LeAirraBullingor2k
Posts: 77
Joined: Wed Mar 13, 2019 12:15 am

Hello, I understand that the trend of ionic radius increases as you move to the left and down a column but I'm not understanding how to order ions with different charges.

For example, S2-, Cl-, P3-. If they were neutrally charged, it would be Cl, S, and P in order of increasing ionic radius but how do you take into account the different negative charges?

Nyari Muchaka_Discussion 4A
Posts: 53
Joined: Thu Sep 19, 2019 12:17 am

All three of those atoms essentially copy the orientation of Argon as they have gained electrons in order to satisfy the octet rule. However, since they have gained electrons but keep the same number of protons, the positive charge is spread out more over the atom with each additional negative charge. Since the protons are unable to hold onto the extra electrons as well, the ionic radius of the atom increases. P3- would have the largest radius as it had the most electrons added and thus the charge throughout the atom is the weakest. S2- is the second largest, and Cl- the smallest as it only had one electron added and thus the positive charge had to be spread out less.

LeAirraBullingor2k
Posts: 77
Joined: Wed Mar 13, 2019 12:15 am

Nyari Muchaka_Discussion 4A wrote:All three of those atoms essentially copy the orientation of Argon as they have gained electrons in order to satisfy the octet rule. However, since they have gained electrons but keep the same number of protons, the positive charge is spread out more over the atom with each additional negative charge. Since the protons are unable to hold onto the extra electrons as well, the ionic radius of the atom increases. P3- would have the largest radius as it had the most electrons added and thus the charge throughout the atom is the weakest. S2- is the second largest, and Cl- the smallest as it only had one electron added and thus the positive charge had to be spread out less.

So because they're isoelectronic, you determine the size solely on added electrons?

Alex Tchekanov Dis 2k
Posts: 118
Joined: Sat Aug 24, 2019 12:16 am

Because they are isoelectronic, the shielding effect will be different and the strength of the positive nuclear pull will be less on the P atom because the proton to electron ratio is lower. And thus, because there is a weaker relative positive charge pulling on the electrons in the atoms with fewer protons, the electrons will be able to move further away from the nucleus, thus having a greater radius.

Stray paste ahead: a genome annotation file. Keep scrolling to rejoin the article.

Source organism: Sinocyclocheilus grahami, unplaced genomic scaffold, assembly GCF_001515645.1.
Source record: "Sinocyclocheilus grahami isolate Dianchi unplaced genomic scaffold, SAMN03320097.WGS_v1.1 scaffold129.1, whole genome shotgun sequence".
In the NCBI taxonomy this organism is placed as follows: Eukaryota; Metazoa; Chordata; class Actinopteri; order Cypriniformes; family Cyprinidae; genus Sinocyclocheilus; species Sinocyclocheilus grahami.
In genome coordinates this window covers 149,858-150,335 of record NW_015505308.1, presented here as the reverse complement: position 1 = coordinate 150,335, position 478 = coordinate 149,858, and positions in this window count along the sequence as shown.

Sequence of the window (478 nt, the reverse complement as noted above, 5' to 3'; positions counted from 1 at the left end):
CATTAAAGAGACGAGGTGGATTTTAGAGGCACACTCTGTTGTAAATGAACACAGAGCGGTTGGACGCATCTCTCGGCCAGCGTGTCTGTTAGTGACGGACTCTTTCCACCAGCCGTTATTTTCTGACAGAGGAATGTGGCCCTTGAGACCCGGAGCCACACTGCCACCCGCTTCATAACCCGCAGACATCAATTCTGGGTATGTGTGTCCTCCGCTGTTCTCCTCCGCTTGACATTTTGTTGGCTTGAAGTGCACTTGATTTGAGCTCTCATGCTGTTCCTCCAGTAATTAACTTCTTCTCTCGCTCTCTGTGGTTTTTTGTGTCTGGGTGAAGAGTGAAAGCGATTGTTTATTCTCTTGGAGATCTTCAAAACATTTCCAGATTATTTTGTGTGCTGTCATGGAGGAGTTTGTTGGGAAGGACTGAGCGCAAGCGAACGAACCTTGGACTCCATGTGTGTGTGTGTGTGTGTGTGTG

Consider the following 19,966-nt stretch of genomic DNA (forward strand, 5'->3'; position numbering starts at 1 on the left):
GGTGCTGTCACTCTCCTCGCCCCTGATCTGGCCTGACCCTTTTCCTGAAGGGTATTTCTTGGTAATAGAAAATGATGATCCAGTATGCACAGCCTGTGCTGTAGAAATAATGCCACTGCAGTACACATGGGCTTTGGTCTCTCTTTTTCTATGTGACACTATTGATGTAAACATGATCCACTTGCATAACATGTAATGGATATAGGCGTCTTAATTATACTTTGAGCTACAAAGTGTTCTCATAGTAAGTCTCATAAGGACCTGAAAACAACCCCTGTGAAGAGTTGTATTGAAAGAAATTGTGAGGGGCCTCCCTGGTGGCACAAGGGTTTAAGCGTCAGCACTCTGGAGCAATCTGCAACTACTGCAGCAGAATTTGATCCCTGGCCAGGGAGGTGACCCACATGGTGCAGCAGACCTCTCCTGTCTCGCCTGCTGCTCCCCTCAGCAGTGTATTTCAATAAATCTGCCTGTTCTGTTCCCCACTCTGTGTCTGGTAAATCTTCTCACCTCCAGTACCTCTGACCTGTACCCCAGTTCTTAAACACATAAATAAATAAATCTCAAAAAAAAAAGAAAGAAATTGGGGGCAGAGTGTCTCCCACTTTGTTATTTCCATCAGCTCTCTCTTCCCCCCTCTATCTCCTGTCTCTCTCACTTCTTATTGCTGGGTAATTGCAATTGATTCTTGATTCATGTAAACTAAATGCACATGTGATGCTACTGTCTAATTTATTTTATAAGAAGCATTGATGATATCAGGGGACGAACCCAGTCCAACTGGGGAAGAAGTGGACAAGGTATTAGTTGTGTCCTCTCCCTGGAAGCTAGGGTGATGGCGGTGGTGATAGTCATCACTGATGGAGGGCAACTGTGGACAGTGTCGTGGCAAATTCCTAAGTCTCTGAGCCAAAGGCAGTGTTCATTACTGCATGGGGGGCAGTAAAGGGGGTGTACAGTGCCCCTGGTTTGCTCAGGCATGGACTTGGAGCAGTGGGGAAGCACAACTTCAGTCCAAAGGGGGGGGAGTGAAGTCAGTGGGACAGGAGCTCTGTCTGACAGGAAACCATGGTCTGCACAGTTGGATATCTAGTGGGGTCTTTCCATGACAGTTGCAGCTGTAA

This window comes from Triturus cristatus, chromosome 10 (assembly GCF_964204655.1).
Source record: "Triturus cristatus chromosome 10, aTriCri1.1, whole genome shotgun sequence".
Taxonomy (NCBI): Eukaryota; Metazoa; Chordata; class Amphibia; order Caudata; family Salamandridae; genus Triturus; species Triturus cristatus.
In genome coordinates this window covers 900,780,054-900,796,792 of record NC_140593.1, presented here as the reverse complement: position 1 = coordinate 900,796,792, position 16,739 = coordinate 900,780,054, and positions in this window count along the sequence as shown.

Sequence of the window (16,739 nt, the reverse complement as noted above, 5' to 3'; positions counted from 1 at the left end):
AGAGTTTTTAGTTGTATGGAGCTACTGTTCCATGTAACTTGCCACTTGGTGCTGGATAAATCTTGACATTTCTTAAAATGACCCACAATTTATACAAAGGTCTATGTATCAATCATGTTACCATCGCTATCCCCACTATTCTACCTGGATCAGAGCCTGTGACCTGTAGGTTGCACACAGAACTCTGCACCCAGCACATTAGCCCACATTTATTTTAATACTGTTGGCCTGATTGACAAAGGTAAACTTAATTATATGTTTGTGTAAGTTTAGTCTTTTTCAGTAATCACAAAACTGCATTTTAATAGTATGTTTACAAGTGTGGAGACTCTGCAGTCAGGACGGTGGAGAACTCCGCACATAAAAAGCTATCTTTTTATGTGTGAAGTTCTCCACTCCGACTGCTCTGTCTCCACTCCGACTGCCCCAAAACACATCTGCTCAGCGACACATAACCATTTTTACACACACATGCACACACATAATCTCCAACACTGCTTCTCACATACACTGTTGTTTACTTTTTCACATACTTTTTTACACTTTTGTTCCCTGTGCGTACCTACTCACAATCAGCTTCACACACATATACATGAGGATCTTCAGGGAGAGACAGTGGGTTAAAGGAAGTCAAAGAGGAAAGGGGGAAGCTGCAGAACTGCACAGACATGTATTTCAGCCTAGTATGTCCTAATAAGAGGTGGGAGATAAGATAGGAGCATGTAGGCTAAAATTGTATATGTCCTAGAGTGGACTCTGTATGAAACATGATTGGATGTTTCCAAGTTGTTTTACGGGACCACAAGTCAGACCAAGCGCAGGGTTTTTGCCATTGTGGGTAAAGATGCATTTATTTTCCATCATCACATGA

905416023
Posts: 54
Joined: Thu Jul 25, 2019 12:17 am

Are there exceptions to the ionic radius trend? Like any elements that don't follow it?

Nyari Muchaka_Discussion 4A
Posts: 53
Joined: Thu Sep 19, 2019 12:17 am

LeAirraBullingor3k wrote:
Nyari Muchaka_Discussion 4A wrote:All three of those atoms essentially copy the orientation of Argon as they have gained electrons in order to satisfy the octet rule. However, since they have gained electrons but keep the same number of protons, the positive charge is spread out more over the atom with each additional negative charge. Since the protons are unable to hold onto the extra electrons as well, the ionic radius of the atom increases. P3- would have the largest radius as it had the most electrons added and thus the charge throughout the atom is the weakest. S2- is the second largest, and Cl- the smallest as it only had one electron added and thus the positive charge had to be spread out less.

So because they're isoelectronic, you determine the size solely on added electrons?

Yes. Look at the ratio between protons and electrons. More electrons to protons, means a larger radius as you have a weaker nuclear force.